Tuesday, April 26, 2011

Putting critical information literacy skills into action - use them or lose them

Part of a display following a visit to a museum to study the land Wars. To make good use of such an exciting experience students need a full range of literacy, numeracy observation , inquiry, and expressive skills in place. Real literacy requires a context, or need, that students can see the point of acquiring such vital skills. Literacy and numeracy are all about gaining meaning and power.

Exciting studies provides the context for such learning. The trouble is, these days, classrooms seem to place emphasis on literacy and numeracy as stand alone subjects and, by doing so, lesson students engagement and ability learn deeply about whatever the class is studying

The first term ought to have been the opportunity to ensure the appropriate learning 'how to learn' skills are in place through reasonably guided studies. And the success of such studies will depend on how well a wide range of literacy skills have been implemented. By now teachers will have a better idea of what they need to focus on to ensure in depth understanding and presentation of whatever the current inquiry topic is. Students need to comprehend, pick out key points, learn to write persuasively about questions that they have chosen ( with their teacher's help), and to present their ideas through a range of media.

Such learning is based on a vision of what inquiry ought to look like appreciating that a powerful inquiry topic provides the context for acquiring required literacy skills.

The following components of an inquiry study are:

1 The need to immerse students in the topic to be studies to invite curiosity and wonder. A good way to start is to make a display around the study to capture the students interest. Literacy time is vital at this immersion stage. Students need to be helped to define study questions, consider their prior knowledge, and to explore background content material. During literacy time students can undertake guided reading of well chosen experts, and illustrative material, related to the study. Through such focused literacy activities students gather ideas to answer their chosen study questions. As well a range of presentation techniques ( including information media) can be introduced for students to make use of as their study progresses. Some of this material can be added to the original teacher display.

2 From the initial immersion students need to be helped to develop open questions, to search for information and to discover answers expressing their own 'voice'. All this can be done during literacy time. Students can work individually or in small groups exploring aspects of the chosen study. And during this time teachers can help their students learn how to source, and refer, to information using book resources the web, or through first hand experiences. Perhaps the most important role of the teacher is through dialogue with their students to ensure they are gaining in depth understandings and to ascertain what skills their students might need - diagnostic teaching.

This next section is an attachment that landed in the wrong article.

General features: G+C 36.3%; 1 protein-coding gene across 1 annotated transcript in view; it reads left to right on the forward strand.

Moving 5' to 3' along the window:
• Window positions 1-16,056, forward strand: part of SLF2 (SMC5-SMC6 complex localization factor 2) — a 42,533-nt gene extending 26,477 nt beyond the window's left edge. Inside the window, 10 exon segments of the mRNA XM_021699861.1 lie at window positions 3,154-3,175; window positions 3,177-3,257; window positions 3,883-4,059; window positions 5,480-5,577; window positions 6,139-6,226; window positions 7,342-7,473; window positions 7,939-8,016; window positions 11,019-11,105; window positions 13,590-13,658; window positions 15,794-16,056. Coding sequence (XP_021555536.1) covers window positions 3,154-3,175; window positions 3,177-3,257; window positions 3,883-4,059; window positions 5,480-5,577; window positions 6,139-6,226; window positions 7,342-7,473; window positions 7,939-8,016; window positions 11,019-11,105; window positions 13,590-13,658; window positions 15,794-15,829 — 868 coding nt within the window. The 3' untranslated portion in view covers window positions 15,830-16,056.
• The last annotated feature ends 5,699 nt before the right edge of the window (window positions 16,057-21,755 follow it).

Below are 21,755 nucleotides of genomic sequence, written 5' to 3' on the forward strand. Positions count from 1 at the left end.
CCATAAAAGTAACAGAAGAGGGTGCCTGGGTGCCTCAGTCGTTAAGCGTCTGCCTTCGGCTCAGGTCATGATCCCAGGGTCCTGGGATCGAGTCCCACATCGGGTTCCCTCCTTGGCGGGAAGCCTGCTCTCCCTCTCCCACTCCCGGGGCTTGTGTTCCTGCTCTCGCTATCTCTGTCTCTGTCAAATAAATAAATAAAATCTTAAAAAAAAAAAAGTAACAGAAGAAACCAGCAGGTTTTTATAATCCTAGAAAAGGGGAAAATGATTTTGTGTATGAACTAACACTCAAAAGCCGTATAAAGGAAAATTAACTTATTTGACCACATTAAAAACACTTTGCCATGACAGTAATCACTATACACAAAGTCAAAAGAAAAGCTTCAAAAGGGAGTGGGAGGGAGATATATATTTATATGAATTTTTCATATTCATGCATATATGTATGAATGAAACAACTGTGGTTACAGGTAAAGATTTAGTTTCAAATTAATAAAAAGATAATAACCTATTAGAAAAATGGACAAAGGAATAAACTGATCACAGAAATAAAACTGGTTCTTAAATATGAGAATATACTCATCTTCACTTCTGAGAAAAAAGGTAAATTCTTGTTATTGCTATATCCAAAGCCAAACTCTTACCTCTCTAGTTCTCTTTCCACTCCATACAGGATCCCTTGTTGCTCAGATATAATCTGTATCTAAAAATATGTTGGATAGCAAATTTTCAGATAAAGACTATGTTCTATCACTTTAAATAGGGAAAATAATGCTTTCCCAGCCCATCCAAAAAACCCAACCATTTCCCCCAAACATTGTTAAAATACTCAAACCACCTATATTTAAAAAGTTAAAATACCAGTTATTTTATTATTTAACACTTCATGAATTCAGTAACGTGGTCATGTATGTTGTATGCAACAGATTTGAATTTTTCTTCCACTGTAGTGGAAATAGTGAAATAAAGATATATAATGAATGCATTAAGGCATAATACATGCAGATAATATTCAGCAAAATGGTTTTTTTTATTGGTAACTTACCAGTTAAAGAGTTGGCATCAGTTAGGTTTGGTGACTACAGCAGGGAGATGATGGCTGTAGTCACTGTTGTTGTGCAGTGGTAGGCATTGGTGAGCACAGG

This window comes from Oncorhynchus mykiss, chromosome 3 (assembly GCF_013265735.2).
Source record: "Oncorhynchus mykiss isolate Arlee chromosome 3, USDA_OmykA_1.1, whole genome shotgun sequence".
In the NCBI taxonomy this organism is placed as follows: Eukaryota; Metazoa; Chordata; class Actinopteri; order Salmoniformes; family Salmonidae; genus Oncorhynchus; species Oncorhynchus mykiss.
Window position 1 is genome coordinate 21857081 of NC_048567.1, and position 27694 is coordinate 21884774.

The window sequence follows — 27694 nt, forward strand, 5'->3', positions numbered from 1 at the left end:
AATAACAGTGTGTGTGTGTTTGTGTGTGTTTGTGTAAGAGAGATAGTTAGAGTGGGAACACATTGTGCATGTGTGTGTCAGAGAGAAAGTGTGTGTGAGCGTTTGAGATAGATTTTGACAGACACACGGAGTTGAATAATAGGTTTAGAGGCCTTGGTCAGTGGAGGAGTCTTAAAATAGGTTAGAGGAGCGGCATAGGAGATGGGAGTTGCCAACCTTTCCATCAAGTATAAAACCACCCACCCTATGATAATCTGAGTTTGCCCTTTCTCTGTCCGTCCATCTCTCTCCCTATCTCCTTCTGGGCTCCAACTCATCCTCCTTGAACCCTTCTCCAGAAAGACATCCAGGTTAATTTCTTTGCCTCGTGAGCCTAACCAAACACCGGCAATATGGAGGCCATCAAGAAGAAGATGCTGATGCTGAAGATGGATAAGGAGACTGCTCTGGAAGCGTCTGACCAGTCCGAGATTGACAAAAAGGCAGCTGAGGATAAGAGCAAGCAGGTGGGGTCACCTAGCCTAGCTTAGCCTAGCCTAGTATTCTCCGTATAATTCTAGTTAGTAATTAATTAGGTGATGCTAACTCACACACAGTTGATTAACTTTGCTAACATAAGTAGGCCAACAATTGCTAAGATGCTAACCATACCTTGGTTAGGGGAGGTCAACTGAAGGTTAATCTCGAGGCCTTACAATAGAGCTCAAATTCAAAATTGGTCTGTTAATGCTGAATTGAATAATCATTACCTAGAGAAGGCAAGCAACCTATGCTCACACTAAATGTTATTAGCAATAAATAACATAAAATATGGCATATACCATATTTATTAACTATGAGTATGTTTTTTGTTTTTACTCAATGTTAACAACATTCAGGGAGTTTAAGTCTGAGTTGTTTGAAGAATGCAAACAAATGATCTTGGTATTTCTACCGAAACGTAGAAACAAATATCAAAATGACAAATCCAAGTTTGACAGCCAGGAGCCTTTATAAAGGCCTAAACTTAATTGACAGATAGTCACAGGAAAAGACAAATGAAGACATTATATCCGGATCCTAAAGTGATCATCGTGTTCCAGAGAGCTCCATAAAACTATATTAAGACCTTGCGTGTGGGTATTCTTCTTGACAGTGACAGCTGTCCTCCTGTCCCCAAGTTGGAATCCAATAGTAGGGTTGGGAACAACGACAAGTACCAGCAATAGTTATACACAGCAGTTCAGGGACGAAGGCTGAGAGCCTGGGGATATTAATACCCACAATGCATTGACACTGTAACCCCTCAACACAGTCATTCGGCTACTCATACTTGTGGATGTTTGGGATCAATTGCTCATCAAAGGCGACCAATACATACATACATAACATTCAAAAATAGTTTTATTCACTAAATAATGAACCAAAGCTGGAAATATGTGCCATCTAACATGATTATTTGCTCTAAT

3 From the above students need to be helped to pull together the information they have been exploring to ensure focused learning. Whatever is expressed should be referenced to sources or state that it their own view or opinion. It is important that students appreciate that quality of thought is more important than quantity - the idea of digging deeply into chosen aspects rather than 'cutting and pasting' ideas glibly.

4 Finally students need to demonstrate their understandings and share their learning. This can be done in a number of ways each way requiring its own subset of skills to be learnt. They can create well presented booklets withe well chosen illustrations and diagrams, charts, websites, blogs, articles, videos, PowerPoint's, parent evenings ... Much of this work can be added to the display, or presented for viewing on the classroom walls with suitable headings. A class evaluation of the study can be added as well. Students need to reflect on what they have learnt, what new skills they have gained and areas to work on for their next study.

Literacy and inquiry -all part of the same learning process.

After an in-depth study you would expect to see:

Some imaginative language based on the study.
Research writing ( not 'cut and paste') based around 3 or 4 chosen study questions
Illustrative art featuring aspects of the study ( or included as part of student research)
Creative art based on the study.
A wall display with: a heading (as provocation), key questions and or agreed tasks, prior ideas about chosen questions, examples of creative language, research findings, models, appropriate mathematical data/graphs and diagrams associated with the topic,imaginative art and possibly a final class evaluation about main ideas learnt. Even ideas for further research.

Each study should result in three or four specific outcomes ( selected from above) and each outcome will need to have skills in place - or to be introduced during the study time. It is such skill development that ought to be the focus of the literacy time. Preparing simple research report needs several skills to be in place to achieve quality learning - persuasive writing, how to focus on answering questions using their own 'voice', how to reference material, how to layout/design the work, how to introduce illustrations, how to design a cover ,if one is requited, and none the least handwriting skills if not using the computer.

Students should feel , at the conclusion of the study, that they have only scratched the surface of the topic.

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